6. Resolving the metal-poor discrepancy
The most natural attempt to solve the discrepancy is by trying to adjust the "free" parameters, the helium content Y being the first target. However, for the stars in the metallicity bin , a would be required, a cosmologically unacceptable value. A change in does not help either, as it is producing a negligible effect in the low part of the main sequence under consideration here.
So, as noted in Lebreton et al. (1997) the discrepancy in the expected and actual positions of metal-poor stars needs either a drastic change in the zero-point of effective temperature (of the order of 200 K) or accepting the view that other processes must be included in the interpretation of the observations. It would be very difficult to plead a large correction in the effective temperatures at metallicity and none at solar metallicity. So, we do not further consider this explanation and, now focus on the second one.
Two processes are considered in this section: (i) departures to LTE in the determination of [Fe/H] (ii) microscopic diffusion of helium and other heavy elements.
6.1. Non-LTE departures for iron
All the values we have used were computed with the LTE approximation. Computing NLTE abundances for iron is a formidable task. However, it must be noted that Bikmaev et al. (1990) have claimed that a substantial overionisation occurs for Fe I in subdwarfs, and only Fe II lines should be used for determining iron abundances. Holweger and coworkers (private communication, 1993) found the same phenomenon in trying to compute departures from LTE for the very metal-poor star . More recently, Nissen et al. (1997) found that spectroscopic gravities in subdwarfs were systematically lower than the gravities derived from Hipparcos distances. Finally, Thévenin & Idiart (1999) have undertaken NLTE computations of iron abundances in one hundred metal-poor stars, and found non-LTE corrections for several of our stars, of the order of 0.15 dex, for the mean metallicity () of our subsample. Non-LTE corrections are negligible for stars with solar metallicities (same reference). The metallicity of isochrones to be compared to the set of stars with a mean LTE metallicity [Fe/H]=-0.72 is therefore the true NLTE metallicity [Fe/H]=-0.57. The situation is improved but a clear departure is still existing (Fig. 5).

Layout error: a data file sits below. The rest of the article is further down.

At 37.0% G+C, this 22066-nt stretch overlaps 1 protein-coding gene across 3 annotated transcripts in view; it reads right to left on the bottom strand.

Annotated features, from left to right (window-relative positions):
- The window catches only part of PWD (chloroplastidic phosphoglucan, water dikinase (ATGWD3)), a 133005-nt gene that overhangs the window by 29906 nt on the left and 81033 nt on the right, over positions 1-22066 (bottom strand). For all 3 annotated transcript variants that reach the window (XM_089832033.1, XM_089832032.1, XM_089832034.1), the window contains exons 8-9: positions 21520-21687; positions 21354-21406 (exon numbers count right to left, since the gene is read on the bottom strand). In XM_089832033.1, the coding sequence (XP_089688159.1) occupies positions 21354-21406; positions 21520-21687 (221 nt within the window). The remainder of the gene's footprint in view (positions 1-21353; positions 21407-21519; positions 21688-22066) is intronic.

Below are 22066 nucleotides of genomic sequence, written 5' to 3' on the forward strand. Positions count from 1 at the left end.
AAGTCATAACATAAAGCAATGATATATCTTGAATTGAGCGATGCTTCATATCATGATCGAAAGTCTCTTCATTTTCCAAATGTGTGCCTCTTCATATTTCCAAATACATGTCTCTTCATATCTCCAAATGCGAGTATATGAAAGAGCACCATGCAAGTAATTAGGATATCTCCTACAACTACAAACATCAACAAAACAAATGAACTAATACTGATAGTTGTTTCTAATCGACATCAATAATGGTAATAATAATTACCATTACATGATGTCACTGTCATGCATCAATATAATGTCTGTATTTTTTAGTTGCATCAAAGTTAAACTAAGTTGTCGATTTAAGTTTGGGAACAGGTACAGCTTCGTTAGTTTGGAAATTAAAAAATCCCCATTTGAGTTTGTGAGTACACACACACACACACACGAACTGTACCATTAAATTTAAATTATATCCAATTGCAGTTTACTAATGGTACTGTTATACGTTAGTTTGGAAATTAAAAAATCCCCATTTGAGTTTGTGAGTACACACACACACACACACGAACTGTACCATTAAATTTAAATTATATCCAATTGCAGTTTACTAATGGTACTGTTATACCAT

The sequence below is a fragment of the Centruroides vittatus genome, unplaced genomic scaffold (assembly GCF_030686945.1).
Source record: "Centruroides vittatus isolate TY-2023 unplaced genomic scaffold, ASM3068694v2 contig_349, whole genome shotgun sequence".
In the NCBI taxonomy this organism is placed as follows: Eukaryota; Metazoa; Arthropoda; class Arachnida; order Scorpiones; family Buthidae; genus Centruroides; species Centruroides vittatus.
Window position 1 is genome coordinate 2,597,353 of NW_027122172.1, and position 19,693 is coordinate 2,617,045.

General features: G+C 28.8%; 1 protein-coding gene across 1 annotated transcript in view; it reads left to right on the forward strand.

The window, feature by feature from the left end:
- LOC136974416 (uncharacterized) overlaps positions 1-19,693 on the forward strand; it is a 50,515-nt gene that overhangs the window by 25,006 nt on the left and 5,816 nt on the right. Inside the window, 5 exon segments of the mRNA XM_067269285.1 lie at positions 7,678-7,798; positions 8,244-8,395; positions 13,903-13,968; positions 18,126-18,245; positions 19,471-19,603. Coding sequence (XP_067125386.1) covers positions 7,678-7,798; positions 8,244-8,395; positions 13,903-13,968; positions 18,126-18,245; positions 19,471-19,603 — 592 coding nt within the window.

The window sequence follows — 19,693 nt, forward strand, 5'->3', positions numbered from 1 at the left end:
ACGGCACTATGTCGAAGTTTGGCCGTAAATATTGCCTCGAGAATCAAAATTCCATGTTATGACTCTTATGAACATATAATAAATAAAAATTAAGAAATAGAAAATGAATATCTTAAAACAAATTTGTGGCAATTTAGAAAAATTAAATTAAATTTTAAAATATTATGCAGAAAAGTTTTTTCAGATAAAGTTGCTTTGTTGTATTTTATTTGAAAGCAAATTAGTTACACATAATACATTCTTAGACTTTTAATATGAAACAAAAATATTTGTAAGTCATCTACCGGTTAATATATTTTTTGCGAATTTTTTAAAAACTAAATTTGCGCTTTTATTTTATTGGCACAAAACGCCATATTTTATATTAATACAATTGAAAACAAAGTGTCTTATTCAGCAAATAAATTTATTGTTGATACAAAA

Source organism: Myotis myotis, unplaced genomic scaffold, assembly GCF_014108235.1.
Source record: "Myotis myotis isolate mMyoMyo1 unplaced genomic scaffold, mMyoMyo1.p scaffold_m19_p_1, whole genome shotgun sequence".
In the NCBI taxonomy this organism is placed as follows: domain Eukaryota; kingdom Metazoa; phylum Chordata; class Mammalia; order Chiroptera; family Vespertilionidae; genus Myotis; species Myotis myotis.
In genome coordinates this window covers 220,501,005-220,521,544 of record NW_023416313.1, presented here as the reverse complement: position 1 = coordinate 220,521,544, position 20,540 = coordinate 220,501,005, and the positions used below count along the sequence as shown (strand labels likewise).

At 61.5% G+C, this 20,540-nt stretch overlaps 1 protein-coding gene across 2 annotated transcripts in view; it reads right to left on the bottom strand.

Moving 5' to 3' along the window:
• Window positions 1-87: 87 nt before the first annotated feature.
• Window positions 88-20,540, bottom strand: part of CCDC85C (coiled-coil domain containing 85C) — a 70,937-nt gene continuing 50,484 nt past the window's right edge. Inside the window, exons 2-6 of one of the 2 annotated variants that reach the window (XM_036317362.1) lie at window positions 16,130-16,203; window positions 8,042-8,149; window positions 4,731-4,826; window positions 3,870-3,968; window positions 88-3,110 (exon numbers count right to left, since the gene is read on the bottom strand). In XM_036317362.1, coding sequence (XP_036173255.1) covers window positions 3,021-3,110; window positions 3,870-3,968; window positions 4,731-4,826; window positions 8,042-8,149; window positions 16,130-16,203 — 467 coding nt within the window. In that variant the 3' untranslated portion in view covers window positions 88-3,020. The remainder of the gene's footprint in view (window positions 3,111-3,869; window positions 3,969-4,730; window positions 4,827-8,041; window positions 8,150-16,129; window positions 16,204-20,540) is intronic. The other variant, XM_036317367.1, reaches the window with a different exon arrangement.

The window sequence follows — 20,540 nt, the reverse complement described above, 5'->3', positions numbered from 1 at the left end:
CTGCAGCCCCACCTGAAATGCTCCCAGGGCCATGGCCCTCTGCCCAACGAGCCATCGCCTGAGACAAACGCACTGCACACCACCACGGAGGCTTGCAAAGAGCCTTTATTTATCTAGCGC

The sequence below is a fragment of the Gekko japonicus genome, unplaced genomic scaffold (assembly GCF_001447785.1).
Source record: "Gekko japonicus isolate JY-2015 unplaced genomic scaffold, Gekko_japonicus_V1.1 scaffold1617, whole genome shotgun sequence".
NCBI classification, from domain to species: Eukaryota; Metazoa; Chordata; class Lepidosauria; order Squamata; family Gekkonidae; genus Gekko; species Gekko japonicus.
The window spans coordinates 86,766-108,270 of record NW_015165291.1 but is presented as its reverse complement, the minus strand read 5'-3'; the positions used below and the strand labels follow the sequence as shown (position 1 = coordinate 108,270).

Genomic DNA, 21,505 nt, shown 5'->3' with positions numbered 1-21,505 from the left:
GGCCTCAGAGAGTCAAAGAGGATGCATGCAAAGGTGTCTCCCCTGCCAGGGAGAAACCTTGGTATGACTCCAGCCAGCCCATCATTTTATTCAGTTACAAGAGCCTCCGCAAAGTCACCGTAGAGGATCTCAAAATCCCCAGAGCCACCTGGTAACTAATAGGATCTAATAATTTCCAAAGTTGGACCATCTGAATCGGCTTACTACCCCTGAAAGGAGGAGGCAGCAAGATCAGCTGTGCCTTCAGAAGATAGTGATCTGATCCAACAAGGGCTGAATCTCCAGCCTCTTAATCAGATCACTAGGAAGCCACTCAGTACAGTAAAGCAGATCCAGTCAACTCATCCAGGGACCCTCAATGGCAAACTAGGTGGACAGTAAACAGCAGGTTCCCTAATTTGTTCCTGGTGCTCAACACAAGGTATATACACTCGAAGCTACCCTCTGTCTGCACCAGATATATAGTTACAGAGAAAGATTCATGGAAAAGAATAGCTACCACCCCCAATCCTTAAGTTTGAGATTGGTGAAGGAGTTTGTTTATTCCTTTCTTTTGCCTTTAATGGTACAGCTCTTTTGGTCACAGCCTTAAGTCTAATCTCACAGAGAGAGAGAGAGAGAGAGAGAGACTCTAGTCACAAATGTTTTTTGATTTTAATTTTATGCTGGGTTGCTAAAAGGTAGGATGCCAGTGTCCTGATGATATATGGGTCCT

6.2. Sedimentation of heavy elements
The effects of sedimentation of heavy elements have recently been computed by Morel & Baglin (1999), for stars of metallicity , -0.9, -1.2,-1.7, and for 5 stellar masses, 0.85, 0.80, 0.75, 0.70, and 0.60 . To produce significant effects in the HR diagram microscopic diffusion has to proceed on a sufficiently long timescale. This condition is fulfilled for the thick disk subsample under consideration here: the 10 Gyr isochrones of the Morel & Baglin paper are a suitable choice for our subsample. Two effects are present:
After a time of 10 Gyr, the stratification of the heavy elements translates the evolution point in both and . This effect is small: at 0.7 and an initial metallicity of the point is moved by and . But the surface metallicity of the star has dropped to . Therefore, the theoretical position of a star of present metallicity , must be computed with a modified initial composition, leading after a 10 Gyr evolution, to the metallicity we observe now. This is the largest part of the correction, called the calibration correction by the authors. From their Table 2, and their Fig. 5 we have computed the corrections to be applied to a standard isochrone for the mean metallicity () of our sample in the range .
6.3. Cumulated effect
Applying these corrections to the dashed curve in Fig. 5 produces the dot-dashed isochrone. No systematic departure appears any more between the observations and the theoretical isochrone corresponding to the present surface metallicity of the stars. The initial discrepancy noted at the beginning of this section is then completely removed. The only star presenting a discrepancy is the star HD 132142 at (3.707, 5.697). But there is a single spectroscopic determination of its metallicity and its photometry indicates a solar metallicity. So this exception is not a serious worrying.
© European Southern Observatory (ESO) 1999
Online publication: October 4, 1999